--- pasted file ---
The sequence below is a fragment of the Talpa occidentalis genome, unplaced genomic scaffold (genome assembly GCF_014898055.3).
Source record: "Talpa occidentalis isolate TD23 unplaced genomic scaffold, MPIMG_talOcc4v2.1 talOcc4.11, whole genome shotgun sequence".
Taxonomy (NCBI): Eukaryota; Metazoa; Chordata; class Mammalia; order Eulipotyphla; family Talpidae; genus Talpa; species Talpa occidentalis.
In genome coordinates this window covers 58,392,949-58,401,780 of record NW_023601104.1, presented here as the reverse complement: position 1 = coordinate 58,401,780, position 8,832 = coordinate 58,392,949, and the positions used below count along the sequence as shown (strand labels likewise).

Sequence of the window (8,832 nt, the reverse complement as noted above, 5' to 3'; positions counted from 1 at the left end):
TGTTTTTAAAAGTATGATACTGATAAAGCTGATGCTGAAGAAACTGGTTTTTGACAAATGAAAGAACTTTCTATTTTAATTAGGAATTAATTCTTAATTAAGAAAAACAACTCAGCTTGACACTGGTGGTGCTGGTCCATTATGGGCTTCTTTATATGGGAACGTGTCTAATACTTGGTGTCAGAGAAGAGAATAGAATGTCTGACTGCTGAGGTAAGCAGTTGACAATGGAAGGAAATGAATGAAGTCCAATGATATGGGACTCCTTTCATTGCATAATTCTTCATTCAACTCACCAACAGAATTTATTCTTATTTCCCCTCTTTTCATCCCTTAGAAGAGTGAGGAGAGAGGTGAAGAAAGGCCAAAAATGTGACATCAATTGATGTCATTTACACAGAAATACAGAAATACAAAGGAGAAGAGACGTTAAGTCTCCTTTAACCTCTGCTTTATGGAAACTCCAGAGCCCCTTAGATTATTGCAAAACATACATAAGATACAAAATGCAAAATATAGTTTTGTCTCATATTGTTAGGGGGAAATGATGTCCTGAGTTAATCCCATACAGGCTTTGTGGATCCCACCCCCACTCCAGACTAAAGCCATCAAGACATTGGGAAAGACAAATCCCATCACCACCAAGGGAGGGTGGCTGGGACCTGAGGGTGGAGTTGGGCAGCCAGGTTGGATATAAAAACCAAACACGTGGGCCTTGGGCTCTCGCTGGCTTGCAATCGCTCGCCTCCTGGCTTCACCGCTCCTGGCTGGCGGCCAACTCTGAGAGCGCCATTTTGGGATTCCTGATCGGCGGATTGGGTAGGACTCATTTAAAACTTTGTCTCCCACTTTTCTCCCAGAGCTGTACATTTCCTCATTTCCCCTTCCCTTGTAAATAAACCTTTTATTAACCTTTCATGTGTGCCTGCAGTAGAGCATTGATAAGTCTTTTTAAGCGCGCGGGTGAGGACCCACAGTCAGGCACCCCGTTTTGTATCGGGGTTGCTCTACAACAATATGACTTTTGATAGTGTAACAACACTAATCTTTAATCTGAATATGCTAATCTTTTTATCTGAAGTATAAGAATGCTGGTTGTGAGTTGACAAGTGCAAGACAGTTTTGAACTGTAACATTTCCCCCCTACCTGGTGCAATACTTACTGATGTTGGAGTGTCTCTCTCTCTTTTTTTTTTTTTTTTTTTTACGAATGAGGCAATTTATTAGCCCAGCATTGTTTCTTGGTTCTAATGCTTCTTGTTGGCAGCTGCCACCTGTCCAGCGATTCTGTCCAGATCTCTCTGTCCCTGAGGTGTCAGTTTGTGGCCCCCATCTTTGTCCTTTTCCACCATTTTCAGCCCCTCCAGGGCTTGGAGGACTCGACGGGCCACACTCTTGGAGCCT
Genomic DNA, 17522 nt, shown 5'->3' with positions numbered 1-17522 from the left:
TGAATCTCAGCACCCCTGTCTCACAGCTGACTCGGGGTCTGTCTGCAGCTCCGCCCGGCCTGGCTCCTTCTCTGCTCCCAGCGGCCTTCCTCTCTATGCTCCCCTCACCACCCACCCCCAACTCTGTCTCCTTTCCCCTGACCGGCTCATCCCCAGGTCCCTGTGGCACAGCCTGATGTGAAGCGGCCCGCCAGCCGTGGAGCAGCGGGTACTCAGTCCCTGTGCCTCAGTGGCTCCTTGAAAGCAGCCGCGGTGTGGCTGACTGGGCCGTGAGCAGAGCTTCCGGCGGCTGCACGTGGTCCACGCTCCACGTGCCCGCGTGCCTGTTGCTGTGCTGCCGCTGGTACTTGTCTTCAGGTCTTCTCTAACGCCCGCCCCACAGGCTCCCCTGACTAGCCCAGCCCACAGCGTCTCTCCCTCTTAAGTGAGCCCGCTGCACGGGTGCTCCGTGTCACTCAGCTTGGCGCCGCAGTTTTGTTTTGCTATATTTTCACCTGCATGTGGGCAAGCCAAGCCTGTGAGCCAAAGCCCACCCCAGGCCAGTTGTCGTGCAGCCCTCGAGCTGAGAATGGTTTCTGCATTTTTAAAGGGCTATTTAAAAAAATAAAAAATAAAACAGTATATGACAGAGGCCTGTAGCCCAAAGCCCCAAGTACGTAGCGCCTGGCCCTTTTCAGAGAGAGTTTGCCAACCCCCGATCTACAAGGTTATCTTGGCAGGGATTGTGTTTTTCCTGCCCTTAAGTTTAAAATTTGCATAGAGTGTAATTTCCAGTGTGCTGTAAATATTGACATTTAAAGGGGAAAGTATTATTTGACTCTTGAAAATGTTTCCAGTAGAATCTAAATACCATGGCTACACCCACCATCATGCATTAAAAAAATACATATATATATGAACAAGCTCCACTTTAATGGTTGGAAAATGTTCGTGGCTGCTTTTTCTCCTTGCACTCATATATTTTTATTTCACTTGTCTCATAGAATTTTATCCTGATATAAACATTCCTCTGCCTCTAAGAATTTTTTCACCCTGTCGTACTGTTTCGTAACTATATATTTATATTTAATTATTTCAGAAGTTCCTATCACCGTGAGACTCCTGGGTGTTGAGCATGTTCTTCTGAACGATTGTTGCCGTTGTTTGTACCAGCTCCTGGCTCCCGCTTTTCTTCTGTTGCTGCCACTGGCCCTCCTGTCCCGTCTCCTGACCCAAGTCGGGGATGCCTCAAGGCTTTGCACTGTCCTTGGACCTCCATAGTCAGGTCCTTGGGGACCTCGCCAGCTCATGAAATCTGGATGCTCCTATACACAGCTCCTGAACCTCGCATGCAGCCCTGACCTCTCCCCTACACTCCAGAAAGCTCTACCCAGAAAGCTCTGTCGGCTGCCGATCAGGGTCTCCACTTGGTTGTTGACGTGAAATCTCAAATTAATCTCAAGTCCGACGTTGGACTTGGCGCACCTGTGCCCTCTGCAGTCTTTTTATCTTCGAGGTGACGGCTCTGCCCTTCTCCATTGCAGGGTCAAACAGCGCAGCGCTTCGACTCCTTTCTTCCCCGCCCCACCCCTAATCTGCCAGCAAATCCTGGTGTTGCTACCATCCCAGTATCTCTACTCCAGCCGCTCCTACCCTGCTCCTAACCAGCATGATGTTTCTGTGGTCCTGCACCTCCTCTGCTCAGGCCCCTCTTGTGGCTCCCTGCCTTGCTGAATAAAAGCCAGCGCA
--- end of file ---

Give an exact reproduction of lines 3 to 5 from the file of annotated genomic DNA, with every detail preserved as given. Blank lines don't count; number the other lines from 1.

Taxonomy (NCBI): Eukaryota; Metazoa; Chordata; class Mammalia; order Eulipotyphla; family Talpidae; genus Talpa; species Talpa occidentalis.
In genome coordinates this window covers 58,392,949-58,401,780 of record NW_023601104.1, presented here as the reverse complement: position 1 = coordinate 58,401,780, position 8,832 = coordinate 58,392,949, and the positions used below count along the sequence as shown (strand labels likewise).

Sequence of the window (8,832 nt, the reverse complement as noted above, 5' to 3'; positions counted from 1 at the left end):